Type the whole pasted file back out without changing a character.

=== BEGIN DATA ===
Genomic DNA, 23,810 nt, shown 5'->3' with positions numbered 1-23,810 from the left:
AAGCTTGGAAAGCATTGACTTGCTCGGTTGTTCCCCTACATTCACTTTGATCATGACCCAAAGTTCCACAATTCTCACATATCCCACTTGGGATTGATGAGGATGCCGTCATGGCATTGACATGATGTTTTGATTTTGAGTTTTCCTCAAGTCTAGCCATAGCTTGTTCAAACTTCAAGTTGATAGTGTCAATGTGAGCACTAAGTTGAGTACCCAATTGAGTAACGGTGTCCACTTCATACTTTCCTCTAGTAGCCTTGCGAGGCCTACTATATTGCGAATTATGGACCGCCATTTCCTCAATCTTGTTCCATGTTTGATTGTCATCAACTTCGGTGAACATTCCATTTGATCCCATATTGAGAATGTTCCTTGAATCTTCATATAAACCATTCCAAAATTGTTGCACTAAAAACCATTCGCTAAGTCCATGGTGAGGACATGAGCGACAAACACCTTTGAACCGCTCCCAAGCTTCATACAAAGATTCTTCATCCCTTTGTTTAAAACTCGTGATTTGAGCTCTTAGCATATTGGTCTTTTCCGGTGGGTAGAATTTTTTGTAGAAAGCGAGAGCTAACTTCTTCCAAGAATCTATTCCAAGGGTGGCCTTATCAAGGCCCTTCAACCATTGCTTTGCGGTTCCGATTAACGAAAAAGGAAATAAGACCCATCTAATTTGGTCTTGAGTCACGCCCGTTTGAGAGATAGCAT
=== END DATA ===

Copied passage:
Genomic DNA, 23,810 nt, shown 5'->3' with positions numbered 1-23,810 from the left:
AAGCTTGGAAAGCATTGACTTGCTCGGTTGTTCCCCTACATTCACTTTGATCATGACCCAAAGTTCCACAATTCTCACATATCCCACTTGGGATTGATGAGGATGCCGTCATGGCATTGACATGATGTTTTGATTTTGAGTTTTCCTCAAGTCTAGCCATAGCTTGTTCAAACTTCAAGTTGATAGTGTCAATGTGAGCACTAAGTTGAGTACCCAATTGAGTAACGGTGTCCACTTCATACTTTCCTCTAGTAGCCTTGCGAGGCCTACTATATTGCGAATTATGGACCGCCATTTCCTCAATCTTGTTCCATGTTTGATTGTCATCAACTTCGGTGAACATTCCATTTGATCCCATATTGAGAATGTTCCTTGAATCTTCATATAAACCATTCCAAAATTGTTGCACTAAAAACCATTCGCTAAGTCCATGGTGAGGACATGAGCGACAAACACCTTTGAACCGCTCCCAAGCTTCATACAAAGATTCTTCATCCCTTTGTTTAAAACTCGTGATTTGAGCTCTTAGCATATTGGTCTTTTCCGGTGGGTAGAATTTTTTGTAGAAAGCGAGAGCTAACTTCTTCCAAGAATCTATTCCAAGGGTGGCCTTATCAAGGCCCTTCAACCATTGCTTTGCGGTTCCGATTAACGAAAAAGGAAATAAGACCCATCTAATTTGGTCTTGAGTCACGCCCGTTTGAGAGATAGCAT